“When I opened the door, it was gone,” Carper said. “It was big enough to park a car in, and it was empty. There was a whole studio’s worth of equipment.” The thieves had left behind some empty boxes and a few items that were too heavy to carry, Carper said, but carried away many of the valuables.

The officer who responded noted that the thieves had cut the padlock securing the door. A1 Self Storage, which declined to comment on the burglaries, had kept security cameras on the premises for years, but they were no help. They were reported stolen, too.

Besides Carper, other residents were experiencing very similar burglaries around the same time, including several at the same self-storage facility. As the police officer took a report from Carper, employees also checked the storage unit next to it because the lock appeared to be cut. They opened the door to look, and all appeared to be normal.

But when the man renting the unit went to check on it a few days later, “I opened it up, and it was empty,” said Ronald Rowland, 73.

He had rented the unit to hold household items and sports memorabilia he’d collected over decades at his home in Lawrence as he and his wife moved into an apartment. It was all gone: baseballs autographed by Bob Feller and by Albert Pujols, “hundreds of thousands” of baseball cards, dozens of Kansas University basketball souvenirs signed by players over the years, a $4,000 set of china and a vast collection of “Teenage Mutant Ninja Turtles” toys Rowlands had collected with his son years ago.

“It’s just a lost feeling,” Rowlands said. “Like, what the heck happened? It’s hard to replace it.”

The officers returned to where they had found the checkbook and started asking questions, which led to more interviews with people who police believed were involved with drug-related crimes.

A crime wave linked to meth

While police are reluctant to name individuals as alleged drug users, McKinley said, the patrol officers who investigated the case believed many of the thefts were in some way driven by methamphetamine, McKinley said.

The case appeared to be just what Officer Shannon Riggs, a veteran of the Lawrence Police Department’s drug enforcement unit, predicted three months ago. He told the Journal-World then that he had seen signs that meth, and the crime that goes with it, were on the rise in Lawrence. Brazen property crimes, committed in repetitive fashion, like a group of thieves returning to the same storage units night after night, were exactly what he expected to see, after watching meth ravage southeast Kansas counties where he worked a decade ago.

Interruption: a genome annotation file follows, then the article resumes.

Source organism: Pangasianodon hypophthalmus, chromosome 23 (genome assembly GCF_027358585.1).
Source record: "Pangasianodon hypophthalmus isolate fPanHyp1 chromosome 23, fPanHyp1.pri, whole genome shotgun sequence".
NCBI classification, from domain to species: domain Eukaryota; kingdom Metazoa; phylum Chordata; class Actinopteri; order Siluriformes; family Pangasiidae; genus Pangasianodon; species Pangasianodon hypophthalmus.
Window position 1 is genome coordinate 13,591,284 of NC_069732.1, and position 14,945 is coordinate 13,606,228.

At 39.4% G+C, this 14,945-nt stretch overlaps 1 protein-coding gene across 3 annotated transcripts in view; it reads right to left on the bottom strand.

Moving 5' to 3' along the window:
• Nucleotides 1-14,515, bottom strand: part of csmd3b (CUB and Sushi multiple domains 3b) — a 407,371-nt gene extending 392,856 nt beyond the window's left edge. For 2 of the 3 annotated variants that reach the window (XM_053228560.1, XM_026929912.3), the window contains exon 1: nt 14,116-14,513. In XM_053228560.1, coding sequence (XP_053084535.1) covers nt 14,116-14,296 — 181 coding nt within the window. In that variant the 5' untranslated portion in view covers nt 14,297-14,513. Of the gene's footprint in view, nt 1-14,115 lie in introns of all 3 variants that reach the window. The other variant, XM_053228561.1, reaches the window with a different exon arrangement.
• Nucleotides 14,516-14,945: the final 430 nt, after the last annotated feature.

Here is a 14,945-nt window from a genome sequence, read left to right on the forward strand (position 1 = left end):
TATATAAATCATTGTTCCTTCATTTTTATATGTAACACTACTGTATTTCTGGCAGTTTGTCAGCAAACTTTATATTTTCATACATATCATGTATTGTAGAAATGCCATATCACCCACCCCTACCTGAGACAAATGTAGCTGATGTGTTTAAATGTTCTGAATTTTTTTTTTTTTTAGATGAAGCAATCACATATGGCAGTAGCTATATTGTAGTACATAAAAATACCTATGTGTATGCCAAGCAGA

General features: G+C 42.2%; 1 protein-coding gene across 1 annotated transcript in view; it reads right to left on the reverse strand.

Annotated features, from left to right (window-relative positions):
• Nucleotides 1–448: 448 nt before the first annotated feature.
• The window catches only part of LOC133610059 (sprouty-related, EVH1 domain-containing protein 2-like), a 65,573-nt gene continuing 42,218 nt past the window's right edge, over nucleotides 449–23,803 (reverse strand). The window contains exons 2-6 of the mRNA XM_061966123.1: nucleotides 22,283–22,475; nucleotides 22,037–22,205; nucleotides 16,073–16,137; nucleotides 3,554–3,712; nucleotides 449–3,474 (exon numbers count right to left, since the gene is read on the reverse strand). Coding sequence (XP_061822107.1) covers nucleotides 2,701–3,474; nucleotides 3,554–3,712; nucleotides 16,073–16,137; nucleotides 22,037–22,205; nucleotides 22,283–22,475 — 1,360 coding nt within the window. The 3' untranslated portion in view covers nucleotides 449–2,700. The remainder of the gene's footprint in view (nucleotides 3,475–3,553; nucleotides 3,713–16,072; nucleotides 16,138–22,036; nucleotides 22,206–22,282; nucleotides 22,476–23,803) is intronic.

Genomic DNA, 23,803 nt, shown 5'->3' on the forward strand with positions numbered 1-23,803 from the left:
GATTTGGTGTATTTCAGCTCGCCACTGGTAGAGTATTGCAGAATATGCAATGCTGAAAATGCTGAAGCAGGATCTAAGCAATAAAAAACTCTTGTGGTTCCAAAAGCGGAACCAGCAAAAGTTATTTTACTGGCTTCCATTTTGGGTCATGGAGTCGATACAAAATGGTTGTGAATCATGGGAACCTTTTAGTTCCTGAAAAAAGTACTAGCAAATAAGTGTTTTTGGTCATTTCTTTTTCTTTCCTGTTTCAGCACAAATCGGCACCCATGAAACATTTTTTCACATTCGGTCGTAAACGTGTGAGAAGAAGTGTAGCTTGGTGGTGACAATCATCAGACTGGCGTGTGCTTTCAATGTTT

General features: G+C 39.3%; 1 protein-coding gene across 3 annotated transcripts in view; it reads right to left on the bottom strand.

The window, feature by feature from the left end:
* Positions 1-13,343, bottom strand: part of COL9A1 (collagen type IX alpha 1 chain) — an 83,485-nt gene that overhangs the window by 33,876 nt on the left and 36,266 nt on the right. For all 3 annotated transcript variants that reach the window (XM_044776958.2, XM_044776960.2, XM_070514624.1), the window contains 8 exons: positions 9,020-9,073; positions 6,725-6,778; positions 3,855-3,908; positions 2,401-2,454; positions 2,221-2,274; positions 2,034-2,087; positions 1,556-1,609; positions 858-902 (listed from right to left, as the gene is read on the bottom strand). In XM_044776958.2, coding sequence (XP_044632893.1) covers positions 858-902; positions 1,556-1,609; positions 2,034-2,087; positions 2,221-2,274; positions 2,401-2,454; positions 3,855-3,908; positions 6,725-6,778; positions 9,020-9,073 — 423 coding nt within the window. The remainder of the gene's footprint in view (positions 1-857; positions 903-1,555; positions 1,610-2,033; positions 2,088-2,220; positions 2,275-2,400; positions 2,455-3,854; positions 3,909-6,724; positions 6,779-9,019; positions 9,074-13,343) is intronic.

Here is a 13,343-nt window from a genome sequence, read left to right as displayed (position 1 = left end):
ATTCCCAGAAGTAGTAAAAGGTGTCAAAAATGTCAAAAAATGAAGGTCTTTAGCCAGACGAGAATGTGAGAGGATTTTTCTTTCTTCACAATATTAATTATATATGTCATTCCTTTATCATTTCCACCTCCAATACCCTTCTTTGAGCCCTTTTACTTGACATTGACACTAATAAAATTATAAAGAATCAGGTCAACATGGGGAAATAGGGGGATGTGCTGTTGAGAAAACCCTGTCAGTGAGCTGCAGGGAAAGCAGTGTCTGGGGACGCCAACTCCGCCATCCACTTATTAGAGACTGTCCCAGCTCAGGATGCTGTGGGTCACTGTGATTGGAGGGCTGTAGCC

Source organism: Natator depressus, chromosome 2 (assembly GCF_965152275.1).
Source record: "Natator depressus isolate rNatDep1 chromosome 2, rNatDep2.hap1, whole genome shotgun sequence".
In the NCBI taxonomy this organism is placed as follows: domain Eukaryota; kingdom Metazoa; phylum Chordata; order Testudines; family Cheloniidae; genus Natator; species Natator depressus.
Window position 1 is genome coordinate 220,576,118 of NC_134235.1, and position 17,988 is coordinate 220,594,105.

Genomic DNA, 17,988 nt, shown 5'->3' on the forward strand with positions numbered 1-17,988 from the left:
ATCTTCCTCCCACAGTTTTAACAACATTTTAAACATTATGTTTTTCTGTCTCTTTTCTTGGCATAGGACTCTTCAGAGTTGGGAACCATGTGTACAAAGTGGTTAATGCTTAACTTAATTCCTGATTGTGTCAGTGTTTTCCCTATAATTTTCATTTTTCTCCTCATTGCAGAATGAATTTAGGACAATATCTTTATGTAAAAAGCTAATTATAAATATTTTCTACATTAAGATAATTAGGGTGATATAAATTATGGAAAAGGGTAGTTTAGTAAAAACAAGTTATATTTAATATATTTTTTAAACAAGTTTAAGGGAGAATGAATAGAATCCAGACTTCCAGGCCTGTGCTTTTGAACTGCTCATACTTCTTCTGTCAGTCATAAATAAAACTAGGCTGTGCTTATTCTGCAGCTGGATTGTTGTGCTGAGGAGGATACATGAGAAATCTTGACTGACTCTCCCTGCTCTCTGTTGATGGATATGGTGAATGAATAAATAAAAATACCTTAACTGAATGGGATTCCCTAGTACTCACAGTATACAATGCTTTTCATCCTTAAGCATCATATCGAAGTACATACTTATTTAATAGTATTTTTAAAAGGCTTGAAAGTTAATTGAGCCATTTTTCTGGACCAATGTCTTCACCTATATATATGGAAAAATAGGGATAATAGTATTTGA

When the officers decided they had enough evidence, they sought out and arrested Jacob P. Paine, 33, Cori D. Nehrbass, 33, and Travis M. Darrow, 33, all of Lawrence. Two of the three suspects arrested Wednesday appeared in Douglas County District Court Thursday, charged with multiple felony counts of burglary, theft and other charges. A third has yet to appear in court.

Douglas County prosecutors charged Paine with 10 felony counts, including aggravated burglary, burglary, theft and possession of methamphetamine, along with misdemeanor counts of theft and criminal damage.

Nehrbass, who has a criminal record in Douglas County dating back to 2006 that includes convictions for drug possession and burglary, is facing 12 similar felony counts. Darrow was also arrested on suspicion of multiple thefts and burglaries, and will appear in court to face charges on Aug. 27. Darrow spent time in Kansas prisons after being convicted of theft and drug possession last year.

Paine and Darrow were in Douglas County Jail Friday, with bond set at $30,000. Darrow posted a $50,000 bond Wednesday and was released, pending his first appearance on Aug. 27. Court-appointed attorneys representing the defendants in the case could not be reached for comment.

In all, police said they solved six burglaries of storage units at A1 Self Storage, several thefts and break-ins scattered throughout town, and series of burglaries of storage units at an apartment complex in the 2100 block of Kasold Drive in which one man was assaulted.

The cost

McKinley said he gave credit to the patrol officers who managed to link several otherwise routine cases together through painstaking investigation. However, he said, police have also made difficult choices in the past to make it possible. “This is the result,” McKinley said. "But it comes at a cost."